You read blogs so I know that, like me, you know how moving the written word can be. Often the skill of the writer transforms the ordinary into the extraordinary. Today I have been reading words that, without artifice of any kind, wrung my heart.

I sat in an archive in Hiroshima and read the translated accounts of the day of the bombing. One witness wrote of how he had been caught in the blast with a group of school friends. They were trapped beneath a collapsed building. Injured himself, he dug two friends free. But others called to him from beneath the rubble, begging to be rescued. Fire was spreading quickly and, unable to save those crying his name, he ran and ran until he was in the suburbs. He ran past people whose clothes had beeen burned away and whose skin hung from their fingernails. They called to him, desperately asking him to take them with him. He ran on without stopping.

When he has finished telling his story, he turns himself to entreaty; begging those he left behind to forgive him. There on the page, in a few words, is expressed an unimaginable pain – an unearned shame that he has never been able to come to terms with – desperate for a forgiveness that can never be granted.

Hiroshima Paper Cranes

Hiroshima is full of folded paper cranes. Here is the story behind them: A girl who was 2 when the bomb was exploded, developed Leukaemia at 10. She was told that anyone who folded a thousand paper cranes would have a wish come true. She died before she could complete the task. Her school friends then campaigned successfully to have a memorial erected to the child victims of the bomb. Schoolchildren send cranes that they have folded to be left at the memorial.


This picture is of paper cranes left at the feet of the angel that is at the centre of the Children’s Memorial.

 Hiroshima Grave

These cranes are at the mound where the ashes of 70,000 casualties are interred.

 Hiroshima Atom Dome

This last picture is of the hypocentre. The bomb exploded 600 m above this spot. I expected to see the sky broken in some way.

Hiroshima Hyopcentre 

16 thoughts on “Hiroshima”

  1. During the summer between my Freshman and Sophomore years of college, I went to Japan as part of a month long exchange with one of the colleges there. There were six of us from my university, and we had another 6 Brazilian students and their advisers join us.

    For the most part, we were all your typical 19 and early 20s idiots. We didn’t revere the culture the way we should, and we had way too much fun at the thrice weekly parties that were thrown in our honor. (Well, we were actually more like the exhibits at the insanely expensive party our benefactor was throwing, but who’s going to quibble with delicious fresh sushi and as much saki as you can force down?)

    (man I’m rambling on, sorry!)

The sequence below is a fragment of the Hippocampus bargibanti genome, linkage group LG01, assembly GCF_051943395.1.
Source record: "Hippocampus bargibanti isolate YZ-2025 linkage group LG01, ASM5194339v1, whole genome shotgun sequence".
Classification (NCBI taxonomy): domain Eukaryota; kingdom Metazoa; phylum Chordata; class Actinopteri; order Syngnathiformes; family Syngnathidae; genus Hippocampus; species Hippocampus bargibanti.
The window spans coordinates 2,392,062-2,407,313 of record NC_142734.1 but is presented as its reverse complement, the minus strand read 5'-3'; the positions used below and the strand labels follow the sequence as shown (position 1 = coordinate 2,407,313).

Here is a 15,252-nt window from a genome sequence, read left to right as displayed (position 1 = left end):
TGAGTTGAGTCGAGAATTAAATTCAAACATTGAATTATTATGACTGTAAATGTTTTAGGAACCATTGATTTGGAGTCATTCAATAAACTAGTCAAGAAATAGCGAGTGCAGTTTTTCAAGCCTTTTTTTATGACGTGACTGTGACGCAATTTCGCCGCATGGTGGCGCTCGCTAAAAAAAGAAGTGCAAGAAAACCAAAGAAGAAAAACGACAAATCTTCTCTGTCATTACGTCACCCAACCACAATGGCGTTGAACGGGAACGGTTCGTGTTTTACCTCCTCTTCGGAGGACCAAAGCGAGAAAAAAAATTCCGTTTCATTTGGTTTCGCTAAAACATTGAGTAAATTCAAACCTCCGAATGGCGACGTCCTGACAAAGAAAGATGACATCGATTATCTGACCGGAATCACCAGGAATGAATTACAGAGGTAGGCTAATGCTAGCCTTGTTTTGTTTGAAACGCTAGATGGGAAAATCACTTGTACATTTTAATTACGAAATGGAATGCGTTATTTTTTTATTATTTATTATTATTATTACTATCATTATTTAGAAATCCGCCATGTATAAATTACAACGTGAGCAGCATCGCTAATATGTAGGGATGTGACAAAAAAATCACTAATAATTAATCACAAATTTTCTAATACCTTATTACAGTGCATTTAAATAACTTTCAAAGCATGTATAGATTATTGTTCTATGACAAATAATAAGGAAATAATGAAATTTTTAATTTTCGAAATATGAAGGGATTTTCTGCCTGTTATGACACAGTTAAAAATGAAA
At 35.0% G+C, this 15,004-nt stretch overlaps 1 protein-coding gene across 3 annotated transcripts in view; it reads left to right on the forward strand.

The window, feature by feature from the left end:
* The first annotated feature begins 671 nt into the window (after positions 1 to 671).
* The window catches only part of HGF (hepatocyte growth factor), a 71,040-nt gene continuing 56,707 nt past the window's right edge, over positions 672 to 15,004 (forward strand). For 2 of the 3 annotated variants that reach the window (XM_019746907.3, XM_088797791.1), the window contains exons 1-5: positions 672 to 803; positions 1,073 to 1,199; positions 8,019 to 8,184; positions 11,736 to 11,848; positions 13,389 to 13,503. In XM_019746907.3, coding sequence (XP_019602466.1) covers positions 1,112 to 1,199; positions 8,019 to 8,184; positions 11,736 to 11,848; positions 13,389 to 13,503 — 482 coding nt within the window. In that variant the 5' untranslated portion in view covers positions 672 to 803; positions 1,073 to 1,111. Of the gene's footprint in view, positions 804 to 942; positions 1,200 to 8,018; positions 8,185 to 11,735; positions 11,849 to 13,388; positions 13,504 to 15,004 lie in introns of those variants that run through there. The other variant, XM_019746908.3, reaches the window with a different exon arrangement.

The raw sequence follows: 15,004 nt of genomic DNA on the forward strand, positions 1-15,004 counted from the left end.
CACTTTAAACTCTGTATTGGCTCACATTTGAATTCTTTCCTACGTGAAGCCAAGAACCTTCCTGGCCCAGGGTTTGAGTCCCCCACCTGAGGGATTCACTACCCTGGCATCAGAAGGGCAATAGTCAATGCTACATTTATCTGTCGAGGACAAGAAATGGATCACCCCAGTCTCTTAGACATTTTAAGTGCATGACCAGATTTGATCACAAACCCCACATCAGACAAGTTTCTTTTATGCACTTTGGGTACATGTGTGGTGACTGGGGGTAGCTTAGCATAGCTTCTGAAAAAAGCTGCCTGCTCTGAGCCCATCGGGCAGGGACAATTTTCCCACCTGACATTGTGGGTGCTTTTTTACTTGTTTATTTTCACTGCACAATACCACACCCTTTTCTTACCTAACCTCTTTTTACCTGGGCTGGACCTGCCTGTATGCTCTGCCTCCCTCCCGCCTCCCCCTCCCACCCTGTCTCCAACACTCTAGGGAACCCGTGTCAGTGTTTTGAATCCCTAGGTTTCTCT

That held true until we got to Hiroshima. The town itself back then (20 years ago) had a very empty or soulless feeling to it. It was almost harshly modern, but the people there seemed almost downtrodden. But the site (your pictures take me right back there) and the museum almost destroyed me. I’m no writer, so I just can’t express how deeply affected I was.

    There was a security guard there in the museum who was a small boy during the bombing. I still remember what he told me, “We only wish to make sure that this never happens again.”

  2. It breaks my heart…
    Moobs, thank you so much for sharing someof your travels…
    It is a perfect time to read of it and take pause….
    When you return home may I suggest that you rent Grave of the Fireflies…
    But best be wraned, just as your post has done to me…It will tear your heart…


  3. And to think Pres. Bush, et al, still claim 9/11 as the worst attack on civilians in world history. Guess that’s what happens when one’s world ends at the tip of one’s nose.
    Thanks for sharing this. I hope the museum works and this never happens again.

  4. We recently watched the documentary on HBO about Hiroshima & Nagasaki (White Light, Black Rain)….so, so frightening and gut-wrenching. Thank you for the post, Moobs.

  5. When I was in year 7, our class folded 1000 paper cranes and sent them to the memorial in memory of the people lost. I can still fold the cranes and I am proud of that.

  6. Beautiful description of a place that obviously defies description. I recall similar feelings when I visited Dachau. It was over 15 years ago and I still remember the photographs and personal accounts and the way the landscape seemed far too peaceful.

  7. Drawn out of lurkdom to say that this was a marvelous post. Your comment about expecting the sky to be broken was very powerful, as were your photos of the cranes.

  8. Wow. Having been to the trinity site (where the bomb was first tested), I feel a kind of “full circle” seeing your pictures and reading your words. I can also feel the chasm that disconnected the scientists and soldiers who would release this into the world.

    I can only pray that we are becoming a smaller world.

    I met once the guy who took the photos from the planes after they dropped the bomb. He told me that in very real ways, they had absolutely no idea what they were doing. None. That’s pretty sad too.

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